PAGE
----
Taking a lenient view, the Gujarat Electricity Regulatory Commission (GERC) has extended the scheduled commissioning date of a 25 MW of grid-connected solar thermal project a number of times.
The project was being developed by Cargo Solar Power (Gujarat) Pvt. Ltd. (CSPL). The power purchase agreement (PPA) for this capacity had been executed between Gujarat Urja Vikas Nigam Limited (GUVNL) and CSPL on April 30, 2010.
The GERC was reviewing a petition filed by CSPL requesting the GERC to extend the time limit for the scheduled commercial operation date (SCOD) to December 31, 2018.
CSPL had requested the GERC to consider the proposed changes in the definition of construction default date, SCOD, Article 2.2 (Pertaining to licenses, permits and conditions precedents), Article 4.3 (Pertaining to liquidated damages for delay in commissioning the project beyond SCOD).
While examining the petition, the GERC observed that the dispute was concerning the extension of SCOD, commercial operation date, and the non-levy of the liquidated damages.
In 2011, CSPL had filed a petition seeking an extension of the scheduled commissioning date, and non-levy of liquidated damages. The GERC had then extended the date to July 31, 2013, on the ground of force majeure (unforeseeable) events. The GUVNL had then approached the Appellate Tribunal for Electricity (APTEL) requesting an intervention but APTEL approved GERC’s order.
Again in 2013, CSPL sought an extension of the date to December 31, 2015, and the GERC obliged yet again. The GUVNL did not challenge the order the time.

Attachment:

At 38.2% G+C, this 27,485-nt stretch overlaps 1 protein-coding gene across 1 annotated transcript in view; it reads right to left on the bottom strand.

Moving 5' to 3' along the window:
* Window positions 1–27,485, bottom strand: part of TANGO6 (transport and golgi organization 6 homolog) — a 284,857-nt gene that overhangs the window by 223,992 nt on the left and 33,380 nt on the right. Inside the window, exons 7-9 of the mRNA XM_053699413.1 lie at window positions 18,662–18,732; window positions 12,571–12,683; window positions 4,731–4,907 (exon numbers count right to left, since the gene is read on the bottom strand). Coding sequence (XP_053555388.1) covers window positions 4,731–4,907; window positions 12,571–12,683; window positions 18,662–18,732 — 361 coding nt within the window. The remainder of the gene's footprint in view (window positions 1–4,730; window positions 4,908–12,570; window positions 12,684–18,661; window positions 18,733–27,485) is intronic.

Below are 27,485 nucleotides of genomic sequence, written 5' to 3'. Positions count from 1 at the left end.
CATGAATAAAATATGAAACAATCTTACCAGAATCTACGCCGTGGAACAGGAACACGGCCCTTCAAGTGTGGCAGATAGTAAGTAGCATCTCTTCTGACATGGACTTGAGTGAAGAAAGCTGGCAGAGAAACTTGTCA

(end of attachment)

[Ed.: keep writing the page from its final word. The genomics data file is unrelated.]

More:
In 2015, CSPL approached the commission for another extension due to force majeure conditions and was provided with an extension up to June 30, 2017. The commission, after hearing the parties, granted the extension in SCOD, construction default and also directed GUVNL to not encash the bank guarantee provided by CSPL.
Later, CSPL approached the GUVNL for yet another extension and the GUVNL pushed back. This led to the filing of the petition in question.
While arriving at the current order, GERC noted that the force majeure event in the form of delay of statutory approval from the government authorities. Therefore, CSPL will not be held liable to pay the liquidated damages in case of an extension of SCOD due to this delay.
CSPL had also submitted an undertaking stating that if relief is provided now, it will not no longer approach any authority for further extensions.
Consequently, the GERC provided CSPL with one last opportunity and extended the scheduled opening date to December 31, 2019. The GERC directed CSPL to ensure the progress of the project and keep the commission and GUVNL abreast at regular monthly intervals.
The commission has also directed CSPL to provide a bank guarantee to GUVNL valid for up to three months after the revised SCOD of December 31, 2019.
Recently GERC took another lenient stance when it approved Torrent Power’s petitions for the acceptance of deviations from the Ministry of Power (MoP)’s guidelines for the procurement of solar and wind power.
Image credit: Masdar Official [CC BY-SA 2.0], via Wikimedia Commons
Saumy is a senior staff reporter with MercomIndia.com covering business and energy news since 2016. Prior to Mercom, Saumy was a copy editor at Thomson Reuters. Saumy earned his Bachelors Degree in Journalism & Mass Communication from the Manipal Institute of Communication at Manipal University. More articles from Saumy Prateek.